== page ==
By Tori Spelling
March 03, 2008 12:00 PM

I’m supposed to say, Sure, my family had lots of money, but I had a normal childhood. I could say that, but I’d be lying. My childhood was really weird. Not better or worse than anyone else’s, but definitely different.

When I was five, my father wanted me to have a white Christmas. On Christmas Day a truck from Barrington Ice in Brentwood pulled up to our house. They spread snow in the back yard and added a styrofoam snowman. Five years later my dad hired a snow machine to blow out so much powder that it created a sledding hill. I was ten and my brother, Randy, was five. They dressed us in snowsuits (for the photos—it was eighty-five degrees out). Everyone came to see the snow in Beverly Hills: Robert Wagner, Mel Brooks … not that I noticed. Randy and I spent Christmas zooming down the hill in saucer sleds. It was a pretty spectacular day.

But for all the effort and fanfare my parents put into my childhood, I’m most sentimental about some of the lower-key indulgences. I asked my parents for an allowance. My father wanted to give me five dollars, but I wanted twenty-five cents because that’s what the other kids got. Dad told me that to earn my allowance I’d have to help out, and he’d do it with me. Every weekend we’d scoop up dog poo and rake leaves. We hadn’t yet moved to the Manor—that enormous house the press can’t get over—but we still had a large yard and four dogs. And we had gardeners to take care of all that. I suspect he told them to leave it be. What I wish my father had understood before he died is that of all those large-scale memories he and my mother spent so much money and energy creating, picking up poo is what stayed with me my whole life.

Encouraged by her media-mogul dad (among Aaron Spelling’s hits: Charlie’s Angels and Dynasty), Tori began acting lessons at 8. At 16, she landed the role of Donna in his Beverly Hills, 90210.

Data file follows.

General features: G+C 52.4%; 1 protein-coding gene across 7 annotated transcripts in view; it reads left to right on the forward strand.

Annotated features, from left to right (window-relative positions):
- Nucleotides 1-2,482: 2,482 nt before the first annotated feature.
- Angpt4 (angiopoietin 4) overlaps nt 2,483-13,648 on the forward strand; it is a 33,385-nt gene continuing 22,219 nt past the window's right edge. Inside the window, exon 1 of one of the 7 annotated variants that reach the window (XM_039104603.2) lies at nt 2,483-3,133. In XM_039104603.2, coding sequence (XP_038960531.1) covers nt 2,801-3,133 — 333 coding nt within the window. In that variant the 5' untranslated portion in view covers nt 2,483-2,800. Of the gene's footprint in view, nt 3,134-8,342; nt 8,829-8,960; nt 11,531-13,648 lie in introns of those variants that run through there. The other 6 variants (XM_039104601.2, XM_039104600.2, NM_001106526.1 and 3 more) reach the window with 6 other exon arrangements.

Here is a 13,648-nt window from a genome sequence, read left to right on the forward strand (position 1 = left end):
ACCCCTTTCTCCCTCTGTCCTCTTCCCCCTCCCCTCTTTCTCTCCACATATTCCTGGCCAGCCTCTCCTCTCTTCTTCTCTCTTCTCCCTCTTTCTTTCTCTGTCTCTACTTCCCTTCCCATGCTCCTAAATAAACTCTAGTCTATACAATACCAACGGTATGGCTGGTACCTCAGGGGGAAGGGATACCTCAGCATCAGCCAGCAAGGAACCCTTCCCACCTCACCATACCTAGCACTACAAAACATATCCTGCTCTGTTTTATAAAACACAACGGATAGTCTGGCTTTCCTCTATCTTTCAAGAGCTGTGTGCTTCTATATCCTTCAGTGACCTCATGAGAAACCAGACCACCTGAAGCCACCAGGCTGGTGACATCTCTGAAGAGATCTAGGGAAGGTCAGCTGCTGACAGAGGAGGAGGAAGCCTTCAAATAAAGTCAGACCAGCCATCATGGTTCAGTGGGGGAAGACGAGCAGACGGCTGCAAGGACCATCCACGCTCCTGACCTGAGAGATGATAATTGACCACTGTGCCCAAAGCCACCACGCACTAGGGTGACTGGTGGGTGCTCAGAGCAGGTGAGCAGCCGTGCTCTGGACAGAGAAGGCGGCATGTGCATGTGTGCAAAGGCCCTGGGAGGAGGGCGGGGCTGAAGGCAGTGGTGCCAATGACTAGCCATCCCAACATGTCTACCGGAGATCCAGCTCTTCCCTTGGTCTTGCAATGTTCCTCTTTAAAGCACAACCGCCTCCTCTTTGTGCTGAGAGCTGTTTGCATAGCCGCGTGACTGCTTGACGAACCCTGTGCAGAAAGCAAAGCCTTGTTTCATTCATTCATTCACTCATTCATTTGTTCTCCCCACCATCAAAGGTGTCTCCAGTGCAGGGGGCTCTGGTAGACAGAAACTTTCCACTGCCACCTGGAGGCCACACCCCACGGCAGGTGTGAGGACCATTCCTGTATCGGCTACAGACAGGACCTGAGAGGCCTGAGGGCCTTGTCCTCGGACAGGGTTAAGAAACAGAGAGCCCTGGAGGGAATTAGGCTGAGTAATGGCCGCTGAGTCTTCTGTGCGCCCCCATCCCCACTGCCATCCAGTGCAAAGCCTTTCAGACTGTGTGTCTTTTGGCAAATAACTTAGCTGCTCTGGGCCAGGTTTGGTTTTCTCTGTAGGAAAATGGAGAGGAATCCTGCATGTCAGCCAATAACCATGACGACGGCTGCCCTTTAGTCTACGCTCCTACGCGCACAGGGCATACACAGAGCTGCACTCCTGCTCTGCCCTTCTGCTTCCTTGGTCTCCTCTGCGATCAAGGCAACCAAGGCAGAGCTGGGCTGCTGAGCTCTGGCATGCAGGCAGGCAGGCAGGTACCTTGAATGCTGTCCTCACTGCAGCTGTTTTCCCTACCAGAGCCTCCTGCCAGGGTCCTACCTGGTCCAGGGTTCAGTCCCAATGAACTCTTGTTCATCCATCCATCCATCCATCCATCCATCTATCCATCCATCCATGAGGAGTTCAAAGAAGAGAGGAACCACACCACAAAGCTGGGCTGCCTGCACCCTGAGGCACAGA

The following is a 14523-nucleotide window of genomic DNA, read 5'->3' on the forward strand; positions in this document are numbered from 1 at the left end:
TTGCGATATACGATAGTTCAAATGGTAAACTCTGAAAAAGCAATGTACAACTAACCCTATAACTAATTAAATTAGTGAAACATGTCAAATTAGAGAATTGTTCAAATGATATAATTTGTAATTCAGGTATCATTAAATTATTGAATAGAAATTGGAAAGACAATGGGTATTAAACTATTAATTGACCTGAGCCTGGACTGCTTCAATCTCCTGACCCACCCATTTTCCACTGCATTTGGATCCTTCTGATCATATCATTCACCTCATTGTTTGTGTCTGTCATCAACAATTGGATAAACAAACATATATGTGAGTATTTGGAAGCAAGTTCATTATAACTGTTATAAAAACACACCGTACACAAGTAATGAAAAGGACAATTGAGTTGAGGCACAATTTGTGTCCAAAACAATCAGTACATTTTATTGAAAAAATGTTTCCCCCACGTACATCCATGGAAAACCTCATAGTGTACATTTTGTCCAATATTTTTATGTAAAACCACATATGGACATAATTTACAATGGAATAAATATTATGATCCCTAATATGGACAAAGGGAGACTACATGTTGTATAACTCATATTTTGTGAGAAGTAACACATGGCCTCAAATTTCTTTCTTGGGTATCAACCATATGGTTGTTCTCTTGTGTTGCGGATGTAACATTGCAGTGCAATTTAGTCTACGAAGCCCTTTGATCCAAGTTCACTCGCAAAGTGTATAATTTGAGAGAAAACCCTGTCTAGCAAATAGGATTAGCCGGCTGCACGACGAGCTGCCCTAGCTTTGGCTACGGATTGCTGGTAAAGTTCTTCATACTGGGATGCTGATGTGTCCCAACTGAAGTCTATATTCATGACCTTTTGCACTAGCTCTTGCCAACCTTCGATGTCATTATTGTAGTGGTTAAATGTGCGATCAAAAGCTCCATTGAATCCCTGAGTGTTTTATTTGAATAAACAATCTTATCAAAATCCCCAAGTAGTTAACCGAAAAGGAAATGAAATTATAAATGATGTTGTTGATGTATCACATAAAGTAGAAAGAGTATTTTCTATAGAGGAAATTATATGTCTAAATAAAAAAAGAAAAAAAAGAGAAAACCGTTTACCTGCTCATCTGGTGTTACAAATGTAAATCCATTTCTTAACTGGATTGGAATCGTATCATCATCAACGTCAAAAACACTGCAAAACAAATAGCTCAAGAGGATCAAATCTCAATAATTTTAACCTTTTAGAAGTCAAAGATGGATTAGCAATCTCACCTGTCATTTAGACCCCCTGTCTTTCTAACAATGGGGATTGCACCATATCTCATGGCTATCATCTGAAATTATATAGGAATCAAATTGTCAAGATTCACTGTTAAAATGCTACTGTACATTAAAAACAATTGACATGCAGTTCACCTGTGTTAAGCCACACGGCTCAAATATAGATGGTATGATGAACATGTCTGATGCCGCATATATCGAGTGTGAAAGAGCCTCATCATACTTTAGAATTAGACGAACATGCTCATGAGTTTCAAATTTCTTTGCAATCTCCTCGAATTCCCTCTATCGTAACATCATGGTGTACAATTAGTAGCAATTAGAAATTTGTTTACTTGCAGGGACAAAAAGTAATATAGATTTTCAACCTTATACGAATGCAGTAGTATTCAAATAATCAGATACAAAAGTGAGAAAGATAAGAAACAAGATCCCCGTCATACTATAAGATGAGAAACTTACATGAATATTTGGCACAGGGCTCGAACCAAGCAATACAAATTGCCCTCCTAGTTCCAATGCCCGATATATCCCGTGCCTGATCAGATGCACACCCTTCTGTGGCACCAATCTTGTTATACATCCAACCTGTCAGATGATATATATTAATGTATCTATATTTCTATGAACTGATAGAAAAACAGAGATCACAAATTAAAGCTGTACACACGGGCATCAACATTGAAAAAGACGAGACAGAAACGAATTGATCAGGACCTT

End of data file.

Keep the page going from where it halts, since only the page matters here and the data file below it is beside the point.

I had an insta-crush on Brian Austin Green. Shannen Doherty, Jennie Garth and I became friends. Ian Ziering and Jason Priestley seemed much older; we became friends years later. As for Luke Perry, he called me “Camel” because I had long eyelashes. Trust me, Luke Perry can call you “Camel” and make it sexy.

90210 wasn’t an instant hit. But during the second season it started to take off. It kind of sucked that I didn’t get to go to college. In fact, sometimes it felt as if I was reliving high school.

The center of this high school clique was Shannen and Jennie. Shannen had everything, but she could be arrogant and carefree. Jennie was outspoken when she thought Shannen was out of line. Sometimes they got along, but there were explosions. Once, they got into a fistfight. Shannen took me under her wing. A night with her meant going to the hottest club and drinking until the early hours. I knew she was a “bad influence,” but I liked her anyway. Still, I saw her treating people in a way that made me uncomfortable.

Finally one day I took a stand. I took her aside and said she shouldn’t be acting that way. She shot me a terrible How dare you? look. It was pretty scary. [By the fourth season] everyone wanted Shannen gone. The rest of the cast told me they had decided to call my father and say that she had to go, but they needed a consensus. I didn’t want to betray her. Finally I said I agreed. When Shannen left, I felt the same as everyone, like I could breathe again.